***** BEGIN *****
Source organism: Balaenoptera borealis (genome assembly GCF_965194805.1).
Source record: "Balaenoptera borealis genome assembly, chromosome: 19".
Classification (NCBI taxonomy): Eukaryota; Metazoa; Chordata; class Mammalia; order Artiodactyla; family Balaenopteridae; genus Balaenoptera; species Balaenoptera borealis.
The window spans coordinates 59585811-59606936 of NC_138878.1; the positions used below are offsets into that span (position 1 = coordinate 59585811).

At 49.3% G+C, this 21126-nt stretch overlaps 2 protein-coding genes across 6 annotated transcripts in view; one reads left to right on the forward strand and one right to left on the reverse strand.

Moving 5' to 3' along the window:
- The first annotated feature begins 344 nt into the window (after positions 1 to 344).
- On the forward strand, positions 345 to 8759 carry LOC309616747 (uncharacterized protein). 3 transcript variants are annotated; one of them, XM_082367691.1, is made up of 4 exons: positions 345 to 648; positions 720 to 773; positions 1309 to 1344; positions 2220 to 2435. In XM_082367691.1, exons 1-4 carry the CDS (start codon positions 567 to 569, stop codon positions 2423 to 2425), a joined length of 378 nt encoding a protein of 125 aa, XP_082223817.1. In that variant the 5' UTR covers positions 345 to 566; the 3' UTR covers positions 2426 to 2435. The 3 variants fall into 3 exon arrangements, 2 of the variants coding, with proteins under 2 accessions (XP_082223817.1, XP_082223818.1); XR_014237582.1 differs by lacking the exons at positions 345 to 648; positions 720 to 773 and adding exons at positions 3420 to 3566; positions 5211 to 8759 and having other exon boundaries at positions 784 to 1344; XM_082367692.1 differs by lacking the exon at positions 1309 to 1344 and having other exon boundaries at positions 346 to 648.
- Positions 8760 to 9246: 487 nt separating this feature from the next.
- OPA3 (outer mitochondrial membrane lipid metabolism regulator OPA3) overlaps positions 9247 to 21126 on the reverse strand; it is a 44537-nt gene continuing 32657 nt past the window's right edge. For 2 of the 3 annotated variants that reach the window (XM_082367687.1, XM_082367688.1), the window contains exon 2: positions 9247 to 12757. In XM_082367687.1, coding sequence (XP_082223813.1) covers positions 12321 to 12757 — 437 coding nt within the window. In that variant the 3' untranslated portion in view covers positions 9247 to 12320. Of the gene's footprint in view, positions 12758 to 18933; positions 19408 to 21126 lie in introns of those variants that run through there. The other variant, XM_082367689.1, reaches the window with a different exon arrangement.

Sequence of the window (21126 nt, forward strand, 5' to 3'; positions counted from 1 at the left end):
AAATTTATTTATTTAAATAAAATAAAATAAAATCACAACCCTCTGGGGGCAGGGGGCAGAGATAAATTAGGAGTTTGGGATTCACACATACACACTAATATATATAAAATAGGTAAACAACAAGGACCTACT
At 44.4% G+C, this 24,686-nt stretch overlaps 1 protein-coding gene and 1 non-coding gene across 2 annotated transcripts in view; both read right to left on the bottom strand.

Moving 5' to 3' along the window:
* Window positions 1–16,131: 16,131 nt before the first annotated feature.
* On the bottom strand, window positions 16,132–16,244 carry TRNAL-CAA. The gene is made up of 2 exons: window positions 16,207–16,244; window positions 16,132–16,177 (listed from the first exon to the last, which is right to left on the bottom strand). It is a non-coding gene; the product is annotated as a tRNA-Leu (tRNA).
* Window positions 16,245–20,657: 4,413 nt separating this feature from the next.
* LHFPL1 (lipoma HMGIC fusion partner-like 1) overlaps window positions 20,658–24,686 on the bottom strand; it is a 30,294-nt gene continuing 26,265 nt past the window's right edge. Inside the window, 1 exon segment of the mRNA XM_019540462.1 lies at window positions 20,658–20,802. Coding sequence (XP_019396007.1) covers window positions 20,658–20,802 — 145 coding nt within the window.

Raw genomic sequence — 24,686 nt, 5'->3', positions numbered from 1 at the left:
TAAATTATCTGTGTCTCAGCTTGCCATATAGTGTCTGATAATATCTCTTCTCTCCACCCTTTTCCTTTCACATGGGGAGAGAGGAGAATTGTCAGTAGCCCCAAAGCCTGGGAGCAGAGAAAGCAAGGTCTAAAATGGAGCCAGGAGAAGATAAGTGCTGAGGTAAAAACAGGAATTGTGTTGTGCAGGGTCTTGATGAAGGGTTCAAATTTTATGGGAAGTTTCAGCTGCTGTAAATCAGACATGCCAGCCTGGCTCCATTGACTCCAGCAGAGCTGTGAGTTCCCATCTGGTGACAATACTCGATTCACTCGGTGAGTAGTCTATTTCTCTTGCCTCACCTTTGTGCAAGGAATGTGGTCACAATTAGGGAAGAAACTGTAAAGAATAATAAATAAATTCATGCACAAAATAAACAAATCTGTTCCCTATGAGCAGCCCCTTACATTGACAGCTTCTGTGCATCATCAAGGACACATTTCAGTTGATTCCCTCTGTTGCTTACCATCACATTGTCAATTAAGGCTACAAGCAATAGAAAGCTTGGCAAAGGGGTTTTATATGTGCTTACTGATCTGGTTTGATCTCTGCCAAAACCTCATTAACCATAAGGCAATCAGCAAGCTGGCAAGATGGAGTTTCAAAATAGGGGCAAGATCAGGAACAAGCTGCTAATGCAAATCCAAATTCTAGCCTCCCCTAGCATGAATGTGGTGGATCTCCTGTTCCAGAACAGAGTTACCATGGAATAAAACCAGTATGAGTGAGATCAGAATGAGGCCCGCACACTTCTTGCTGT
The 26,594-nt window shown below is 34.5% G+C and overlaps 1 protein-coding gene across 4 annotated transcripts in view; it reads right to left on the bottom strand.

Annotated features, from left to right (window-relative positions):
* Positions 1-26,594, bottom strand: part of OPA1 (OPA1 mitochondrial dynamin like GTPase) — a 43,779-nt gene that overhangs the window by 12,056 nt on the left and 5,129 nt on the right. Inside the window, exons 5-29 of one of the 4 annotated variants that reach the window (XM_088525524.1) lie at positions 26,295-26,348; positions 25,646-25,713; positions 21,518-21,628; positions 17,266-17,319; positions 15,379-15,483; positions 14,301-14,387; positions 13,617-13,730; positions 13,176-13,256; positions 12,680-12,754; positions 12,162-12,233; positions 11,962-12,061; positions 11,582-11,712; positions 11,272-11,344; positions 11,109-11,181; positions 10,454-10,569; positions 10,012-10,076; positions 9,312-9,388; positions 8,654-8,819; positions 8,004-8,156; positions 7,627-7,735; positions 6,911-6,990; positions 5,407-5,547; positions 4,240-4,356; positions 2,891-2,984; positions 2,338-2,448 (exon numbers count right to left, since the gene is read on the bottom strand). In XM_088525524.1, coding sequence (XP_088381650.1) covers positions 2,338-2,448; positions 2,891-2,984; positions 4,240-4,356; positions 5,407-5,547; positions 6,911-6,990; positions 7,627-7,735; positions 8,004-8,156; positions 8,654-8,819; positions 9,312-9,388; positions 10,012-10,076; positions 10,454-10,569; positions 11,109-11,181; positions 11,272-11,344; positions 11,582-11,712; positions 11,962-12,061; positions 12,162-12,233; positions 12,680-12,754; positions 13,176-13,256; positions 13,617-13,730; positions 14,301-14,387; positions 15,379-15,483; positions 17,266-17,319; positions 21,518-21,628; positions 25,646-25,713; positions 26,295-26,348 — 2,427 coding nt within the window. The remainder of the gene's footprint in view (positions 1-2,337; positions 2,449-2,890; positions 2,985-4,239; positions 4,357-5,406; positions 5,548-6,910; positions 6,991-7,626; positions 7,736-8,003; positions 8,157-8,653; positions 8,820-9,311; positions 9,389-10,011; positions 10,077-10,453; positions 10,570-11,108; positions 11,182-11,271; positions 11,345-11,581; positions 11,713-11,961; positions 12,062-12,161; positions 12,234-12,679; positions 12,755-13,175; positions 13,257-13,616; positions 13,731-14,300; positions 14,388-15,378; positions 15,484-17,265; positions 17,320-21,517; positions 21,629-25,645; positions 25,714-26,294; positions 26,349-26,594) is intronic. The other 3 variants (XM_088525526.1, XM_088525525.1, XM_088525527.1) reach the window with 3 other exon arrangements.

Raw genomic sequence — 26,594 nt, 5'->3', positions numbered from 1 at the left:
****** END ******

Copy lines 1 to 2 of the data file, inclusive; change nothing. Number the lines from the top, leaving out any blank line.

Source organism: Balaenoptera borealis (genome assembly GCF_965194805.1).
Source record: "Balaenoptera borealis genome assembly, chromosome: 19".